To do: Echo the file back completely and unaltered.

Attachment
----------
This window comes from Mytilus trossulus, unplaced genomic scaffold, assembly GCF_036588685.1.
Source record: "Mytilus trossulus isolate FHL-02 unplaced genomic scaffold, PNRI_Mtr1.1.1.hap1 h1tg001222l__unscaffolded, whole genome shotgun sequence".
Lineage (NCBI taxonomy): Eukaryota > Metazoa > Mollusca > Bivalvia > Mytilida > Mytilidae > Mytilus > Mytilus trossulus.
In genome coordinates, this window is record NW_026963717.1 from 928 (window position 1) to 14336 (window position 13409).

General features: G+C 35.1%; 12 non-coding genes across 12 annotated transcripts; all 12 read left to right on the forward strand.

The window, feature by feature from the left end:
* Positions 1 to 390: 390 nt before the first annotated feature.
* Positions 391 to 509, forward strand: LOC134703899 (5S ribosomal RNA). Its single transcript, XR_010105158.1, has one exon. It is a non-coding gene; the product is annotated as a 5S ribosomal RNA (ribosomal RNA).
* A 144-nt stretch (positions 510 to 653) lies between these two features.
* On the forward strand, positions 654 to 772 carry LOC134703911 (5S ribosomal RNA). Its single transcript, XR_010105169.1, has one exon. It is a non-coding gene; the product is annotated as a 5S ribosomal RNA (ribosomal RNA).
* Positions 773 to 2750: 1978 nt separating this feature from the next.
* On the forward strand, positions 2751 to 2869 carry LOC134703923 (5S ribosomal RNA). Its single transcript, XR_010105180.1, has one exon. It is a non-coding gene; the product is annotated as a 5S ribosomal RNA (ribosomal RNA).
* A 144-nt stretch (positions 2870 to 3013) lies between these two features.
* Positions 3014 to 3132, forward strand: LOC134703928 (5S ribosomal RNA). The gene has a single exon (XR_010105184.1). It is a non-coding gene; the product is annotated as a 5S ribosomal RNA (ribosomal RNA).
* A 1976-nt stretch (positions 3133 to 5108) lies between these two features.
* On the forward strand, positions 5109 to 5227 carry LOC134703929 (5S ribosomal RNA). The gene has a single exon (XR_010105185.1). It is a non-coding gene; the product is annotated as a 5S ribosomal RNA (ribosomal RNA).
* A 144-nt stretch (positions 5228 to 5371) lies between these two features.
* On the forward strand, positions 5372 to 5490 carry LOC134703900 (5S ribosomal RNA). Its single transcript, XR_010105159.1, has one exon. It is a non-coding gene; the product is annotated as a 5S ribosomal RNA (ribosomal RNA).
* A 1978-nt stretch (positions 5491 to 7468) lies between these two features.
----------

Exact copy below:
This window comes from Mytilus trossulus, unplaced genomic scaffold, assembly GCF_036588685.1.
Source record: "Mytilus trossulus isolate FHL-02 unplaced genomic scaffold, PNRI_Mtr1.1.1.hap1 h1tg001222l__unscaffolded, whole genome shotgun sequence".
Lineage (NCBI taxonomy): Eukaryota > Metazoa > Mollusca > Bivalvia > Mytilida > Mytilidae > Mytilus > Mytilus trossulus.
In genome coordinates, this window is record NW_026963717.1 from 928 (window position 1) to 14336 (window position 13409).

General features: G+C 35.1%; 12 non-coding genes across 12 annotated transcripts; all 12 read left to right on the forward strand.

The window, feature by feature from the left end:
* Positions 1 to 390: 390 nt before the first annotated feature.
* Positions 391 to 509, forward strand: LOC134703899 (5S ribosomal RNA). Its single transcript, XR_010105158.1, has one exon. It is a non-coding gene; the product is annotated as a 5S ribosomal RNA (ribosomal RNA).
* A 144-nt stretch (positions 510 to 653) lies between these two features.
* On the forward strand, positions 654 to 772 carry LOC134703911 (5S ribosomal RNA). Its single transcript, XR_010105169.1, has one exon. It is a non-coding gene; the product is annotated as a 5S ribosomal RNA (ribosomal RNA).
* Positions 773 to 2750: 1978 nt separating this feature from the next.
* On the forward strand, positions 2751 to 2869 carry LOC134703923 (5S ribosomal RNA). Its single transcript, XR_010105180.1, has one exon. It is a non-coding gene; the product is annotated as a 5S ribosomal RNA (ribosomal RNA).
* A 144-nt stretch (positions 2870 to 3013) lies between these two features.
* Positions 3014 to 3132, forward strand: LOC134703928 (5S ribosomal RNA). The gene has a single exon (XR_010105184.1). It is a non-coding gene; the product is annotated as a 5S ribosomal RNA (ribosomal RNA).
* A 1976-nt stretch (positions 3133 to 5108) lies between these two features.
* On the forward strand, positions 5109 to 5227 carry LOC134703929 (5S ribosomal RNA). The gene has a single exon (XR_010105185.1). It is a non-coding gene; the product is annotated as a 5S ribosomal RNA (ribosomal RNA).
* A 144-nt stretch (positions 5228 to 5371) lies between these two features.
* On the forward strand, positions 5372 to 5490 carry LOC134703900 (5S ribosomal RNA). Its single transcript, XR_010105159.1, has one exon. It is a non-coding gene; the product is annotated as a 5S ribosomal RNA (ribosomal RNA).
* A 1978-nt stretch (positions 5491 to 7468) lies between these two features.